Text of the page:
The evening started with our AGM – and a room full of eager participants to learn more about EMDR.

EMDR stands for Eye Movement Desensitisation Reprocessing, developed by Francine Shapiro in 1987.  When walking through a park she found herself moving her eyes from side to side whilst observing nature – she soon realised she was feeling hugely better – the work progressed and developed from there.

Del’s approach to his work and clients, is one of care, compassion and reaching the individual where they are at. Crucial to the messages Del conveyed during the evening, was his work with EMDR is not a ‘done to’ process.  There is relationship building, choice of involvement by the client at every stage of the sessions and EMDR work.

Psychoeducation is a key part of the work that Del does with his clients from the moment they step into the room.  Learning how the brain works, from birth through to adulthood, mammalian (primal) brain through the development of the frontal cortex.  Similarly Del is watching out for how the client learns and communicates.

One of the huge advantages of EMDR is it isn’t a talk therapy, so where clients struggle to discuss feelings, the work can be focussed on the body and sensations associated with memories.  As EMDR work is primarily focussed on helping the body work through trauma, not having to recount every detail is really key so as not to retraumatise the client.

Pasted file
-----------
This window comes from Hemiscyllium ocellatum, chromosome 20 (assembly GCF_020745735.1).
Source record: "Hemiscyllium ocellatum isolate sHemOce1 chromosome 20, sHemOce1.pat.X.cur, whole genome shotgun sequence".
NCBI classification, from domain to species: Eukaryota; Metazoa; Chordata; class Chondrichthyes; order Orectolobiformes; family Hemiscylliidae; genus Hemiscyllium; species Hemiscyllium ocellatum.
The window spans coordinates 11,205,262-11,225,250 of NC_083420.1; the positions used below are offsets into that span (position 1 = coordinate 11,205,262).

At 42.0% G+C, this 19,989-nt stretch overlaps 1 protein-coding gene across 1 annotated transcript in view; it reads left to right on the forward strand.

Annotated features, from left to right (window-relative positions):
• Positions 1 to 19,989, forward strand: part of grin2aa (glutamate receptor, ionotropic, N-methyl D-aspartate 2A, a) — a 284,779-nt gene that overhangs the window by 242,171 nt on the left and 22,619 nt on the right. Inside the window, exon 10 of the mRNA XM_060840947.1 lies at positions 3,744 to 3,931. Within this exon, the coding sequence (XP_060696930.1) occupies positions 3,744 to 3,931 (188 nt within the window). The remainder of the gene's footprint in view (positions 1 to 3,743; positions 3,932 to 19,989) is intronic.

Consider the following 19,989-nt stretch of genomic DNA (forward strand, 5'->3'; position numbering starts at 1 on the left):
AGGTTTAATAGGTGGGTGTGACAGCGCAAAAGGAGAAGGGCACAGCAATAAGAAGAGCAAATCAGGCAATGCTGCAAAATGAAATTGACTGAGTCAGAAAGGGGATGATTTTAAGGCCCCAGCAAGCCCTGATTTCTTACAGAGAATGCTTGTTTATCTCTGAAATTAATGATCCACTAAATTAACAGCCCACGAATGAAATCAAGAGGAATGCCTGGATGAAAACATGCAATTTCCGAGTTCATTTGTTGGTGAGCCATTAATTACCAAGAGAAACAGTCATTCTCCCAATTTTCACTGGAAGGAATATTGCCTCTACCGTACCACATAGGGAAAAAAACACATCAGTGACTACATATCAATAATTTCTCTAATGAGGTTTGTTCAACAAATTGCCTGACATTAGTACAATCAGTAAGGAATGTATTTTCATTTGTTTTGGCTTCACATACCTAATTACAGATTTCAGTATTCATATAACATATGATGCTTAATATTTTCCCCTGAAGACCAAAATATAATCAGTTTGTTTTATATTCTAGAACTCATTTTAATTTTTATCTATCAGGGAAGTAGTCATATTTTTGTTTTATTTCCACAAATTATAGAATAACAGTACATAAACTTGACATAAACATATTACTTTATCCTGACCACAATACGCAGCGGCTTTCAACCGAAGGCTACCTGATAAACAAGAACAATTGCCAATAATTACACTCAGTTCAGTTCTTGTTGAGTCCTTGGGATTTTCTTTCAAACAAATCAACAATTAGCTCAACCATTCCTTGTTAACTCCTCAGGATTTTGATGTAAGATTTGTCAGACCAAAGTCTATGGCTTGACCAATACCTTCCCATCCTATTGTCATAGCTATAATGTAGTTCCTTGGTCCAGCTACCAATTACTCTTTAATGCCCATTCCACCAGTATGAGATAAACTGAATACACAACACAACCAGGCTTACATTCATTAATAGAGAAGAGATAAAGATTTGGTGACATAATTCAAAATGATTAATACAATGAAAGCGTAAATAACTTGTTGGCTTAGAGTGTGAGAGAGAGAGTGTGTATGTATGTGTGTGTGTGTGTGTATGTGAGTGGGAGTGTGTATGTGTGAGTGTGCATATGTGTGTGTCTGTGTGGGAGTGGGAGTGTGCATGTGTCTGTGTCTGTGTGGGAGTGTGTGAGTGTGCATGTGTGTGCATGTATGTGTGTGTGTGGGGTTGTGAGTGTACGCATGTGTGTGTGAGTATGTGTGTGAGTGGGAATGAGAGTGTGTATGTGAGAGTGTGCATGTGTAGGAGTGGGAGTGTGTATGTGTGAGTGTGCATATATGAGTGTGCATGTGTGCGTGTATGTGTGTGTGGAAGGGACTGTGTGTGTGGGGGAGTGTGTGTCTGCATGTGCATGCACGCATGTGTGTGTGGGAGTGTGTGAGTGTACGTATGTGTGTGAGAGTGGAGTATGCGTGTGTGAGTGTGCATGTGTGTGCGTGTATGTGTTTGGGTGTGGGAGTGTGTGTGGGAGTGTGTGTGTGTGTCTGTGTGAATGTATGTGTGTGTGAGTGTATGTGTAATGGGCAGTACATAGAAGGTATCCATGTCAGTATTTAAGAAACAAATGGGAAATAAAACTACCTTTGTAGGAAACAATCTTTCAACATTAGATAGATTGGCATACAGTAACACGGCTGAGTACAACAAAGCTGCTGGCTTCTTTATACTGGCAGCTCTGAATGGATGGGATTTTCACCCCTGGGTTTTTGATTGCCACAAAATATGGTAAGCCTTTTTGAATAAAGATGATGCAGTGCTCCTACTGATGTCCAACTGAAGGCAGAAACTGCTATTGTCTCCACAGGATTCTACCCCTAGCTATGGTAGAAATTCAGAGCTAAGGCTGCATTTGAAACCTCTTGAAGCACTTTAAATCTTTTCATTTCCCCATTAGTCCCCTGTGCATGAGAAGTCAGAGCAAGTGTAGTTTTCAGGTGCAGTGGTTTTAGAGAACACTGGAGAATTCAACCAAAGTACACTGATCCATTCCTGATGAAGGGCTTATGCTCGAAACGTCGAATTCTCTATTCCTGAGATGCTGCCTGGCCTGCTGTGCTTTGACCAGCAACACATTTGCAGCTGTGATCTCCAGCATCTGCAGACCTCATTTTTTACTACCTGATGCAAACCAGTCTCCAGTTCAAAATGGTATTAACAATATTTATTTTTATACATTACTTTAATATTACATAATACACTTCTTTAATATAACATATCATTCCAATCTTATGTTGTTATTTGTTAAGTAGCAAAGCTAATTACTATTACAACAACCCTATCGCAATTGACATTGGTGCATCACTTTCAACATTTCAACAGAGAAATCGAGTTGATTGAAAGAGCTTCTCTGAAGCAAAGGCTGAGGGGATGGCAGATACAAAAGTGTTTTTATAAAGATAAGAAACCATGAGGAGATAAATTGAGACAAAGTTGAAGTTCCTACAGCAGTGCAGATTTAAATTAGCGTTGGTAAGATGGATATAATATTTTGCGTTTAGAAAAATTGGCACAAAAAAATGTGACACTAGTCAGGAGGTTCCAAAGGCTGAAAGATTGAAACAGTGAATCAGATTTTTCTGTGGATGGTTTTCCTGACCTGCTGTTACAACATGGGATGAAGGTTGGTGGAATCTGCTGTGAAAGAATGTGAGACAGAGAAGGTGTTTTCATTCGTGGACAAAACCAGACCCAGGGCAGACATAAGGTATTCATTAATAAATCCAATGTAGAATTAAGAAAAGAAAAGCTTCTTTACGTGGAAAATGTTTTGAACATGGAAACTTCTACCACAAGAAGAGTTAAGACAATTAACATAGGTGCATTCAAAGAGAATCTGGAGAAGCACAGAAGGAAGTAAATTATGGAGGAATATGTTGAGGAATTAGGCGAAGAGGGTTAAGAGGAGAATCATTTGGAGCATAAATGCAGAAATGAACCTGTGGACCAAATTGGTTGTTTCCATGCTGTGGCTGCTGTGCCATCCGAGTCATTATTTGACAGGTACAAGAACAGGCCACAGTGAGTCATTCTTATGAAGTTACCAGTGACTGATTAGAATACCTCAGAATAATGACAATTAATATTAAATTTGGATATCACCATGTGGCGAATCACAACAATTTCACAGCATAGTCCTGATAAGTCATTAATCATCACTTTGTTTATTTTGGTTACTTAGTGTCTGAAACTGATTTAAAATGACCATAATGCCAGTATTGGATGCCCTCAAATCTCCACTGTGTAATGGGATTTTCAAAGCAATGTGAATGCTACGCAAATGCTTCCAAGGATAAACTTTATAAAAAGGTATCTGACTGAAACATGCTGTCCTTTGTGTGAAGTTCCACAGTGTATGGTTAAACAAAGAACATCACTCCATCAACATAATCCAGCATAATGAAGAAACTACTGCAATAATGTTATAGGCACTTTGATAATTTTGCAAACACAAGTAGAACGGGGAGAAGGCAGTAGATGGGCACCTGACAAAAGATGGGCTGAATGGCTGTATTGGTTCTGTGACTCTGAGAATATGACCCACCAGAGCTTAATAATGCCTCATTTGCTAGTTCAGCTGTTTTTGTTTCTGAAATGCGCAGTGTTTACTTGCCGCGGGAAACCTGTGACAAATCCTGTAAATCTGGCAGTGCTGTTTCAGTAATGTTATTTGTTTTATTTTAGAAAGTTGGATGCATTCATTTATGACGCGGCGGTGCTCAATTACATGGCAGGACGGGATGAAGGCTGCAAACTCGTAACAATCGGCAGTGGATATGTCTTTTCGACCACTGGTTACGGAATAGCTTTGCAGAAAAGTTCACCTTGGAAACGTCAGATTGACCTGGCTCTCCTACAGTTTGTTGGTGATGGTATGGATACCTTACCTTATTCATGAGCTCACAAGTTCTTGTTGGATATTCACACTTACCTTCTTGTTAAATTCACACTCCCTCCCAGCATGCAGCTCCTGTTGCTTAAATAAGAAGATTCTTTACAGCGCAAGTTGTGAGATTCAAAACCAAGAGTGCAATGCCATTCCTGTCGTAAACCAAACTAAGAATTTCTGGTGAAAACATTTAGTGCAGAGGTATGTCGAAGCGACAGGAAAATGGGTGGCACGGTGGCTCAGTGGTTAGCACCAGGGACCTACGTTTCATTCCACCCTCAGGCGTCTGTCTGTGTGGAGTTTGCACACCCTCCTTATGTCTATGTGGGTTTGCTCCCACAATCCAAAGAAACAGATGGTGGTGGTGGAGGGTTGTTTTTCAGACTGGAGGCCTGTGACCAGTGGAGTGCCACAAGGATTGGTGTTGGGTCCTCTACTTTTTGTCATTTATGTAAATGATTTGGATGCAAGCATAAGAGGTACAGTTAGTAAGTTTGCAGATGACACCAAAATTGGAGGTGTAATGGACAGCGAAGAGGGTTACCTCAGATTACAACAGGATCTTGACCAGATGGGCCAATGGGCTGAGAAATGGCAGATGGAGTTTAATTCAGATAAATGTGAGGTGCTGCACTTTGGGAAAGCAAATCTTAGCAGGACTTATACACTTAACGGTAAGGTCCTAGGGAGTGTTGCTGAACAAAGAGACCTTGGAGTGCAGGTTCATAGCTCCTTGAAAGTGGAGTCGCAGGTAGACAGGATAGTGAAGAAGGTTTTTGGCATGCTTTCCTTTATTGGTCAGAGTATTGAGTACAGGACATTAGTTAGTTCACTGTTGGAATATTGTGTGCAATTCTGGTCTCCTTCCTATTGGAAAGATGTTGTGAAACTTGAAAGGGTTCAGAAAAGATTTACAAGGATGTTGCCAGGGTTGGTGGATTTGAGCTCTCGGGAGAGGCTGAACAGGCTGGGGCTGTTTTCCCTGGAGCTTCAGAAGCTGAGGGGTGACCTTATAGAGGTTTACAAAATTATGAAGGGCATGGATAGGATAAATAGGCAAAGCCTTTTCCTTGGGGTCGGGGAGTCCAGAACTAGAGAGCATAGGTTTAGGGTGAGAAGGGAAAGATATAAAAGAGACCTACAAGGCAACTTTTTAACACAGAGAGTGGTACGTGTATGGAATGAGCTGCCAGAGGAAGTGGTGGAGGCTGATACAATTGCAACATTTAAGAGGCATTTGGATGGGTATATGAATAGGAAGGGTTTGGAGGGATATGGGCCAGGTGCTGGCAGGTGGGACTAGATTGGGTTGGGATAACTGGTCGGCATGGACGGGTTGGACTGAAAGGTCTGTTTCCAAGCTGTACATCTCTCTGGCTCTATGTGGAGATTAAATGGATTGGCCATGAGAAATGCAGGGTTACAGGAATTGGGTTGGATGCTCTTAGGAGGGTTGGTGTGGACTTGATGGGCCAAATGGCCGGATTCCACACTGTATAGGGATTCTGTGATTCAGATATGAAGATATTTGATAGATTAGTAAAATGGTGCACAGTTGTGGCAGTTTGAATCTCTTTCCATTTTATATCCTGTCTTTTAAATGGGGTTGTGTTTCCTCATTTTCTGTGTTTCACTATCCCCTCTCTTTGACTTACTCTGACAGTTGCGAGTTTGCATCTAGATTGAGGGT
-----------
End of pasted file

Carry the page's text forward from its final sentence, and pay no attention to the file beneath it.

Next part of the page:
Del is very prescriptive when it comes to the process of EMDR and works closely with an 8 stage model.   The timing of when and how this will be offered will depend on many things.

  • How many sessions a client is being supported to have (eg through employment, if short the work needs to happen faster)
  • Clients ability to work with Duality – ie can reflect on the past whilst staying in the present (if dissociation is present or likely – EMDR work must be stopped or delayed if not yet commenced)

The design of EMDR work is not to ‘do anything to’ the client but rather support their body and brain to work through and process their trauma, so it no longer sits in the Amygdala section of the brain where fight/flight, freeze/flop happens.  The body and brain are designed to process the work, but trauma often gets stuck – Del likens it to a blockage in a U-bend when explaining it to clients – EMDR allows the drain to unblock.

Whilst clients often report feeling significantly better (aiming for a low or zero score on a scale 1-7 in terms of body sensations when thinking of a memory) after a session – Del always educates the clients that often dealing with traumatic memories often opens the gate for other memories to crop up.

Sinead Mitchell

 Del is an excellent speaker and I came away understanding EMDR in much greater depth. Del shared that his modality is Person Centred which just shone through the whole of his presentation. It was a very accessible explanation of the lived experience of EMDR and its benefits together with ways of keeping clients safe and working with them where they were at in any given moment. Definitely worth listening to and I would very much like to hear him speak perhaps about other aspects of counselling and psychotherapy if he was willing to do so.

Jacqueline Holloway